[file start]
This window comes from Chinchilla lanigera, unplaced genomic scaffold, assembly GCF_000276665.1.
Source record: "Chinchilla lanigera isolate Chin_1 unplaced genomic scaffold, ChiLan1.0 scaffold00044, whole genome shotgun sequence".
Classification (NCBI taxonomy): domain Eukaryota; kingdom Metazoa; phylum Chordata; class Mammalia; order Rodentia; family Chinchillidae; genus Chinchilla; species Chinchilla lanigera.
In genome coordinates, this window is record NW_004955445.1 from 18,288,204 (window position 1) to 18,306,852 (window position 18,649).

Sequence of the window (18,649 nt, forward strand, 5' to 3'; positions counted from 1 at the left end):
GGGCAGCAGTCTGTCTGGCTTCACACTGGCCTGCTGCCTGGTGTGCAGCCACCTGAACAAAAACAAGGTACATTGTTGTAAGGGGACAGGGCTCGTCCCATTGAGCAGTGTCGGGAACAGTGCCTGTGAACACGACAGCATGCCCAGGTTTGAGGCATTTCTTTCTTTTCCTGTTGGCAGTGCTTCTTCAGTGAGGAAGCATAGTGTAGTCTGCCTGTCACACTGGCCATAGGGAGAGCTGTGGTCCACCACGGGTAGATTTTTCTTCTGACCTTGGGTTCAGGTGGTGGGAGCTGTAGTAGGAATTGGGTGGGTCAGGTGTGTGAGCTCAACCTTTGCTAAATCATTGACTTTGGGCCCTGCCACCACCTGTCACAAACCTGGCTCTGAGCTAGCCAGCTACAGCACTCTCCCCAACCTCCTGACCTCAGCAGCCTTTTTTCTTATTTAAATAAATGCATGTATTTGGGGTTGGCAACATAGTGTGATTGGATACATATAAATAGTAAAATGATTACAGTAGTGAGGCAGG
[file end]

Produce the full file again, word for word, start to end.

This window comes from Chinchilla lanigera, unplaced genomic scaffold, assembly GCF_000276665.1.
Source record: "Chinchilla lanigera isolate Chin_1 unplaced genomic scaffold, ChiLan1.0 scaffold00044, whole genome shotgun sequence".
Classification (NCBI taxonomy): domain Eukaryota; kingdom Metazoa; phylum Chordata; class Mammalia; order Rodentia; family Chinchillidae; genus Chinchilla; species Chinchilla lanigera.
In genome coordinates, this window is record NW_004955445.1 from 18,288,204 (window position 1) to 18,306,852 (window position 18,649).

Sequence of the window (18,649 nt, forward strand, 5' to 3'; positions counted from 1 at the left end):
GGGCAGCAGTCTGTCTGGCTTCACACTGGCCTGCTGCCTGGTGTGCAGCCACCTGAACAAAAACAAGGTACATTGTTGTAAGGGGACAGGGCTCGTCCCATTGAGCAGTGTCGGGAACAGTGCCTGTGAACACGACAGCATGCCCAGGTTTGAGGCATTTCTTTCTTTTCCTGTTGGCAGTGCTTCTTCAGTGAGGAAGCATAGTGTAGTCTGCCTGTCACACTGGCCATAGGGAGAGCTGTGGTCCACCACGGGTAGATTTTTCTTCTGACCTTGGGTTCAGGTGGTGGGAGCTGTAGTAGGAATTGGGTGGGTCAGGTGTGTGAGCTCAACCTTTGCTAAATCATTGACTTTGGGCCCTGCCACCACCTGTCACAAACCTGGCTCTGAGCTAGCCAGCTACAGCACTCTCCCCAACCTCCTGACCTCAGCAGCCTTTTTTCTTATTTAAATAAATGCATGTATTTGGGGTTGGCAACATAGTGTGATTGGATACATATAAATAGTAAAATGATTACAGTAGTGAGGCAGG